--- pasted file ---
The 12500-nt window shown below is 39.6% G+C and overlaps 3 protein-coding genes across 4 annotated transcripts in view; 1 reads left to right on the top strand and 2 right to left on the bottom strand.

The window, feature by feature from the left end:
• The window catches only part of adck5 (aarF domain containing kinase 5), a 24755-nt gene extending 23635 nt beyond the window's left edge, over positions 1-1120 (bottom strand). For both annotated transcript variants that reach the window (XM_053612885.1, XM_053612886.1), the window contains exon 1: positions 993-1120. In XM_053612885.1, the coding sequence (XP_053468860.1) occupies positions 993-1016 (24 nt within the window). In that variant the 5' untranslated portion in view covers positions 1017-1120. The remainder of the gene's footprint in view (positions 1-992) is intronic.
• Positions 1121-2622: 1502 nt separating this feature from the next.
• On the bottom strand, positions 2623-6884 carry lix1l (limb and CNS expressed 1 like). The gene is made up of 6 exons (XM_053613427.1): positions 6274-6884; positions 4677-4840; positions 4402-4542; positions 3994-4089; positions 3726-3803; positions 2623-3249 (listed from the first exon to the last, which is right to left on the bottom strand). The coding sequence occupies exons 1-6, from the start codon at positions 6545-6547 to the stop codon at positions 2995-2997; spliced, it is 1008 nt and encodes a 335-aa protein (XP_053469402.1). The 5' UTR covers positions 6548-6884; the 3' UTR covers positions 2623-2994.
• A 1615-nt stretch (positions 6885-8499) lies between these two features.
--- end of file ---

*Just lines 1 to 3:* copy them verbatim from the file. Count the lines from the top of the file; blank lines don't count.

The 12500-nt window shown below is 39.6% G+C and overlaps 3 protein-coding genes across 4 annotated transcripts in view; 1 reads left to right on the top strand and 2 right to left on the bottom strand.

The window, feature by feature from the left end:
• The window catches only part of adck5 (aarF domain containing kinase 5), a 24755-nt gene extending 23635 nt beyond the window's left edge, over positions 1-1120 (bottom strand). For both annotated transcript variants that reach the window (XM_053612885.1, XM_053612886.1), the window contains exon 1: positions 993-1120. In XM_053612885.1, the coding sequence (XP_053468860.1) occupies positions 993-1016 (24 nt within the window). In that variant the 5' untranslated portion in view covers positions 1017-1120. The remainder of the gene's footprint in view (positions 1-992) is intronic.